In Peru, Amazon river dolphin can be found in various tributaries of the Ucayali and Marañon flowing generally north, as well as in the Napo, Tigre, and Pastaza tributaries flowing generally south.[2]


In Venezuela, Amazon river dolphins occur in the Orinoco system, including the delta region upstream at Ciudad Bolivar, Caicara del Orinoco, and near Puerto Ayacucho. They are also found in rivers such as Apure, Portuguesa, Guanare, Guaritico, Capanaparo, Cinaruco, and Caura. Amazon river dolphin sightings have been documented in the Cassiquiare Canal, connecting the Orinoco with the Negro River, and above and below the two sets of rapids at Puerto Ayacucho.[2]


Populations of the Amazon river dolphin are at risk because of several threats to the Amazon-Orinoco aquatic ecosystems including residential & commercial development, energy production, mining, pollution, agriculture, hydroelectric development, deforestation and fisheries.[1][2]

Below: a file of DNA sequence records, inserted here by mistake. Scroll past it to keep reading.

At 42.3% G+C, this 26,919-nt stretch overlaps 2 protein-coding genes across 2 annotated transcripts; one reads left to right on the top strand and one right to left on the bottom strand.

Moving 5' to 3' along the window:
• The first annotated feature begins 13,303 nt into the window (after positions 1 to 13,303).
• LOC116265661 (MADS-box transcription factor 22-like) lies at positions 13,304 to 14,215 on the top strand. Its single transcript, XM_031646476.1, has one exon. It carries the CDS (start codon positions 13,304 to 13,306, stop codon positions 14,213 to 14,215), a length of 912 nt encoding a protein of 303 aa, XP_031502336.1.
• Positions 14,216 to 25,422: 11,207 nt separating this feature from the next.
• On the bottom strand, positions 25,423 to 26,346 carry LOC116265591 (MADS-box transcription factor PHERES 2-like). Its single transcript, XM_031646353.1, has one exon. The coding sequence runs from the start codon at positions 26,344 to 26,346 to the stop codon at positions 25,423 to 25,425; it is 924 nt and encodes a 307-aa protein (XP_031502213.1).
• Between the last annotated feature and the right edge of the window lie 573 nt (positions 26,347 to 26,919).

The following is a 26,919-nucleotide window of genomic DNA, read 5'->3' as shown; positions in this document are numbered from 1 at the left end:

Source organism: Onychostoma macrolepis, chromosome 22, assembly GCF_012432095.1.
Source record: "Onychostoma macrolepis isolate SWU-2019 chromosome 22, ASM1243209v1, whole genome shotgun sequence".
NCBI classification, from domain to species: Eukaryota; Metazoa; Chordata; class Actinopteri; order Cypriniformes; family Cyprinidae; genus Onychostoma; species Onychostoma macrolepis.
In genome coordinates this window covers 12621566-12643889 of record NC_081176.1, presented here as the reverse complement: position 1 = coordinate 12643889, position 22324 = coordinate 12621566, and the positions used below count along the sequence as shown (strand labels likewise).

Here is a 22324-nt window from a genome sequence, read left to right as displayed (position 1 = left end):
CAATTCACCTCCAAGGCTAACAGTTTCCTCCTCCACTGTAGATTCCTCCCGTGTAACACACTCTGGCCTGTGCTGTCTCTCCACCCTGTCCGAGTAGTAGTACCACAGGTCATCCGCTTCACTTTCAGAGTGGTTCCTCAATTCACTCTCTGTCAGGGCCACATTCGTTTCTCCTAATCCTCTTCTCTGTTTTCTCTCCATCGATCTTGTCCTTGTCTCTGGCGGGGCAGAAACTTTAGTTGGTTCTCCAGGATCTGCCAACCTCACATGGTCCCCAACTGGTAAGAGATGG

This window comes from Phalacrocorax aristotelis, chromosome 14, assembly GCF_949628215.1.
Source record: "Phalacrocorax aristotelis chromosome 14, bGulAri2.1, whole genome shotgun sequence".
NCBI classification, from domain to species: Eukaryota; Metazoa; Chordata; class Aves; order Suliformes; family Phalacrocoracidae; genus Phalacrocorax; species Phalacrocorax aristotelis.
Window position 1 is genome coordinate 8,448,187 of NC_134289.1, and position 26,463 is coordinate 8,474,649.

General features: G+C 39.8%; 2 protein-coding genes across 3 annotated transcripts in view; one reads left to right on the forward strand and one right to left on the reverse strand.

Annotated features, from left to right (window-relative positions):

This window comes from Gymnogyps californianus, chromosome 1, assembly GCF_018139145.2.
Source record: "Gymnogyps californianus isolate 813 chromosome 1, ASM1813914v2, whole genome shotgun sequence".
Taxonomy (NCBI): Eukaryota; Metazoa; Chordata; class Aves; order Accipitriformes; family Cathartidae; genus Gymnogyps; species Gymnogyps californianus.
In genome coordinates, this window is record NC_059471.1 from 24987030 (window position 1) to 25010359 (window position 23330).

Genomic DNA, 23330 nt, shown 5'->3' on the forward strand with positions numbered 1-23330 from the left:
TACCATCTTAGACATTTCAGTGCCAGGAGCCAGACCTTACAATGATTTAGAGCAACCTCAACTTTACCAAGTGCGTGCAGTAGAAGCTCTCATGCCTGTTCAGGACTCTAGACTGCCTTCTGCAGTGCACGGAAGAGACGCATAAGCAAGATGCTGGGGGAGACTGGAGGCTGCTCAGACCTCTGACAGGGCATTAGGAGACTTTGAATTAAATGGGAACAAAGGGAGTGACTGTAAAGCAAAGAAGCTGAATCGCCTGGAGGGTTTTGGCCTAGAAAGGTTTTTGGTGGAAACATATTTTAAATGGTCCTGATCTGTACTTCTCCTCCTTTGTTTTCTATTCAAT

IUCN Red List assessments

  • 2018 — Endangered (EN)
  • 2011 — Data Deficient (DD)
  • 2008 — Data Deficient (DD)
  • 1996 — Vulnerable (VU)
  • 1994 — Vulnerable (V)
  • 1990 — Vulnerable (V)
  • 1988 — Vulnerable (V)

Sub species

  1. Inia geoffrensis geoffrensis (Amazon River Dolphin): This subspecies is found in the Amazon River and many of its tributaries.[3]
  2. Inia geoffrensis boliviensis (Bolivian River Dolphin): This subspecies is found in the Madeira River, a tributary of the Amazon, in Bolivia.[3]
  3. Inia geoffrensis humboldtiana (Orinoco River Dolphin): This subspecies is found in the Orinoco River basin.[3]


See also

External links